© Reuters. FILE PHOTO: People walk past residential buildings next to the Evergrande City Plaza, after a court ordered the liquidation of property developer China Evergrande Group, in Beijing, China January 29, 2024. REUTERS/Florence Lo/File Photo
By Scott Murdoch, Xie Yu and Clare Jim
SYDNEY/Hong Kong (Reuters) – Restructuring experts from Alvarez & Marsal will rely on China connections and a track record of complicated corporate overhauls as they try to engineer an outcome for property giant Evergrande that will involve creditors, authorities and home buyers.
Tiffany Wong and Eddie Middleton, both managing directors at A&M, were appointed by a Hong Kong court last month after a liquidation petition was approved following about 18 months of talks with China Evergrande (HK:) Group’s offshore creditors.
Evergrande, founded in 1996 by Hui Ka Yan, grew to become the poster child of China’s property boom in the first two decades of the 2000s. But the company, with total liabilities of $300 billion, defaulted on its offshore debt in 2021, and Hui is under investigation for suspected crimes.
Evergrande’s future now sits with Wong and Middleton, who first worked together at KPMG, as they try to either restructure its offshore debt or embark on a more complicated liquidation, a process which is expected to see the involvement of various Chinese authorities.
Beijing has been scrambling to contain the fallout from the debt crisis in the property sector, which accounts for roughly a quarter of the economy, and has made completion of unfinished homes a priority due to worries about social unrest.
Managing the Evergrande overhaul is especially crucial given its scale of operations and debt. Some international distressed debt investors estimate it could take up to 15 years to resolve its complex situation, set to be one of the largest liquidation exercises globally.
“Tiffany is usually the one running the connection onshore,” said a person who has worked with her on liquidation cases, declining to be identified due to the sensitivity of the matter.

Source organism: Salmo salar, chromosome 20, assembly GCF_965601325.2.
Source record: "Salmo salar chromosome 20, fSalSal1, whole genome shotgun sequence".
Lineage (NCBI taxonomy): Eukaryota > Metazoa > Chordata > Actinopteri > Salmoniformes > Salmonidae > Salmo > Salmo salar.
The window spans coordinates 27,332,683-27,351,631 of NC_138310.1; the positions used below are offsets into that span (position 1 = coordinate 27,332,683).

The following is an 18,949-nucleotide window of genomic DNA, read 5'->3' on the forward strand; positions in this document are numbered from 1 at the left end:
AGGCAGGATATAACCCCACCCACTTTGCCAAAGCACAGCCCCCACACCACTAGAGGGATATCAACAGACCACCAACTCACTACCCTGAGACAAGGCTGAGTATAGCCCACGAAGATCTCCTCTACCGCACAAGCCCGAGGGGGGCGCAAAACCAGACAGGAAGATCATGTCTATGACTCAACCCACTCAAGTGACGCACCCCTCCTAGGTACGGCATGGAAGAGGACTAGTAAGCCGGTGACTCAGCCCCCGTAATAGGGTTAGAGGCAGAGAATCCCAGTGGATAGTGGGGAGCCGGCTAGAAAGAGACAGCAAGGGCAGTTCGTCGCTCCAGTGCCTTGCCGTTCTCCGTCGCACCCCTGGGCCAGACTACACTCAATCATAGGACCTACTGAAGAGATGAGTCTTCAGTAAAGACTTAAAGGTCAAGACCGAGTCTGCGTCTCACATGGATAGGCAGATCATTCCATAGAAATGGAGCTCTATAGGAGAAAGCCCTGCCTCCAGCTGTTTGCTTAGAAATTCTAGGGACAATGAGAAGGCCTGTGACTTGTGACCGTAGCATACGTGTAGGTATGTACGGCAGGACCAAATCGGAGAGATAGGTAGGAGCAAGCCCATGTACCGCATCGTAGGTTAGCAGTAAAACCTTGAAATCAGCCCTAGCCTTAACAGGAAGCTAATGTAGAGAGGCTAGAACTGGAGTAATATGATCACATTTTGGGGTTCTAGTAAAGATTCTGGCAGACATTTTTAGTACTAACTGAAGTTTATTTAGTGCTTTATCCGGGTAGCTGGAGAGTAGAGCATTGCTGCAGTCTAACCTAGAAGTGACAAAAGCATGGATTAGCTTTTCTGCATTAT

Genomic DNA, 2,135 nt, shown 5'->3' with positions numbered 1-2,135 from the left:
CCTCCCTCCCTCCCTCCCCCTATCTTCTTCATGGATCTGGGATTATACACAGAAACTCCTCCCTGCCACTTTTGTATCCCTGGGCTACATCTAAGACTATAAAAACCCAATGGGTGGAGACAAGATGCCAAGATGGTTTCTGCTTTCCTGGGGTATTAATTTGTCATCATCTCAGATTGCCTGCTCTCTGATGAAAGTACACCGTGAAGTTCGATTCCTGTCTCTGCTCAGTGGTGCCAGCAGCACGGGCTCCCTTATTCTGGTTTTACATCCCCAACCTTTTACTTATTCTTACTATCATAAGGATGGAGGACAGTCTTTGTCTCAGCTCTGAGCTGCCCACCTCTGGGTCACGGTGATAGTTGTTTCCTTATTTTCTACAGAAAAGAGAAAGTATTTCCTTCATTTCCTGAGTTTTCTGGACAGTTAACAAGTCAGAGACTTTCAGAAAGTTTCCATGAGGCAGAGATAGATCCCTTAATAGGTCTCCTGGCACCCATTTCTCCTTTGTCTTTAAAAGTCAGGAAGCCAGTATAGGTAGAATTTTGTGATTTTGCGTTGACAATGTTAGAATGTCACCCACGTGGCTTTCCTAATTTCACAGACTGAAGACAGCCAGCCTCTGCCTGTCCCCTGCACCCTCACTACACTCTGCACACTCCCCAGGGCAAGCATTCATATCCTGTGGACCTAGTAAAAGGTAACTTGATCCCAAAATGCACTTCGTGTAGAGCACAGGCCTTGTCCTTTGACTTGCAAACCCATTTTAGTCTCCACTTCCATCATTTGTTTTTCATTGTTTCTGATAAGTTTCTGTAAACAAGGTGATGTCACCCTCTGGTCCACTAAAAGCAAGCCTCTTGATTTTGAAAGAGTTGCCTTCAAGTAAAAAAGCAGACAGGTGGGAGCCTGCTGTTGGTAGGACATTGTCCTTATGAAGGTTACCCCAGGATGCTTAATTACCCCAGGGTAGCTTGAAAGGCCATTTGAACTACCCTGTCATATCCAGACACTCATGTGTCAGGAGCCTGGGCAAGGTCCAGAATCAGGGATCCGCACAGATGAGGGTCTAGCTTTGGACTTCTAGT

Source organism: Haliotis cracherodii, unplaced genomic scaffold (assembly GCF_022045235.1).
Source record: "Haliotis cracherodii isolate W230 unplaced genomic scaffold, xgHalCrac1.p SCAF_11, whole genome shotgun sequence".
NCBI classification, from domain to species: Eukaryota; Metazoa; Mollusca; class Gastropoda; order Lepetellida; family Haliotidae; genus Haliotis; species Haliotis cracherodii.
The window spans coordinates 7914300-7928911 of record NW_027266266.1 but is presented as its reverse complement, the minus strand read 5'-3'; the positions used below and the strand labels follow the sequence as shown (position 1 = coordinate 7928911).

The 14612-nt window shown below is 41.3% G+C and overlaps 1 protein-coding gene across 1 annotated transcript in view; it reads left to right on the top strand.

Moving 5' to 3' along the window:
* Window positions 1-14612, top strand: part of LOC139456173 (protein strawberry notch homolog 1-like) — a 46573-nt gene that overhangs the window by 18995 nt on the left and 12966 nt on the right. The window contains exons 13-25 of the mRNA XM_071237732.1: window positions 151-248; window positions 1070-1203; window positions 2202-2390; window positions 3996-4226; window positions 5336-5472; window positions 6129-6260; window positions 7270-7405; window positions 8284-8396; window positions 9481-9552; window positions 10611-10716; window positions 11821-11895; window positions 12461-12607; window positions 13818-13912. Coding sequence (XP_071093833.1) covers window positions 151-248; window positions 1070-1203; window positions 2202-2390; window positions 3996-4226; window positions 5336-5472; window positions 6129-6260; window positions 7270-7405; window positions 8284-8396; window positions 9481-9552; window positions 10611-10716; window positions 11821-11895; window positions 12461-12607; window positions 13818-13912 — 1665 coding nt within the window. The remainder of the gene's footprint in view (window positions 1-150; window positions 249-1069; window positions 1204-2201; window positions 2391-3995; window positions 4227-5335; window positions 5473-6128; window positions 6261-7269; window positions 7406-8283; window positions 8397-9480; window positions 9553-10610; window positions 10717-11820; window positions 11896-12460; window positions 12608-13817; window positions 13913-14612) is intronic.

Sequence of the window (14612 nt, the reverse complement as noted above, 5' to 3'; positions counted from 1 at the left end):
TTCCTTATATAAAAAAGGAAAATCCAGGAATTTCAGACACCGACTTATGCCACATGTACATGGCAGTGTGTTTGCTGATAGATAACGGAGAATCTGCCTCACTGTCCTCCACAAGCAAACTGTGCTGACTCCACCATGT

“When she runs these things, she’ll immediately identify all the relevant authorities onshore, and she’ll go contact them … Eddie tends to do most of offshore stuff and Tiffany explains the legal stuff onshore, and tries to get the political directives from onshore.”
The duo, and their company A&M, have fostered some good relations with major investors in the region, particularly hedge funds, thanks to their flexible and transparent working style, according to two separate sources who have worked at the firm.
A&M has a team of several dozen staff based in mainland China, said one of the sources, making it one of the few global restructuring firms with a sizeable team onshore and which could facilitate Evergrande liquidation work by Wong and Middleton.
Wong, Middleton and A&M declined requests for comment.
Middleton spent 15 years at KPMG up until 2017, then shifted to Houlihan Lokey (NYSE:)’s Asia Financial Restructuring Group for two-and-a-half years before joining A&M in July 2020.
During his time in Hong Kong, Middleton has served as lead liquidator of Lehman Brothers’ Asia operations and joint liquidator of Oasis Hong Kong Airlines.
Wong was at KPMG China for nine years until 2019 when she joined A&M, according to her LinkedIn profile, which shows she studied at Queensland University of Technology in Australia. She first studied business management and psychology during college time in Australia, and later took up accounting.
In an interview with Hong Kong Economic Journal last September, Wong said it took a “strong heart” to deal with her job as a liquidator.
“You will be facing a lot of negative emotions doing this job. Almost no one you meet will be happy … so you need to know how to take care of your own emotions, while having a sense of responsibility,” she said in the interview.
“(In most cases), we try to save a company, rather than winding it up,” she added.
Wong oversaw the complicated restructuring of China’s Luckin Coffee (OTC:) which concluded in 2022, after $460 million worth of convertible notes were successfully restructured after the company paid a $180 million penalty to settle accounting fraud charges.
Wong and Middleton’s Evergrande appointment by the Hong Kong court came after the top four accounting firms were considered mostly to have had a conflict of interest that would rule them out of being Evergrande’s liquidators, according to two legal sources.
PwC, for instance, served as Evergrande’s long-term auditor, Deloitte carried out a liquidation analysis and KPMG was involved in the developer’s initial restructuring proposal, according to sources and regulatory filings.
That left EY, but lawyers for the ad hoc offshore bondholders’ group argued against their appointment in court，
PwC, in a statement to Reuters, said its last audited report for Evergrande was for the financial year to December 31, 2020 and “we have resigned since then”.
EY, Deloitte and KPMG did not respond to Reuters’ requests for comment.
The ad hoc group pushed for Middleton and Wong to be granted the mandate as independent liquidators based on their extensive experience in sorting similar cases, according to the court hearing last month.
“Our priority is to see as much of the business as possible retained, restructured, and remain operational. We will pursue a structured approach to preserve and return value to the creditors and other stakeholders”, Wong said after the hearing.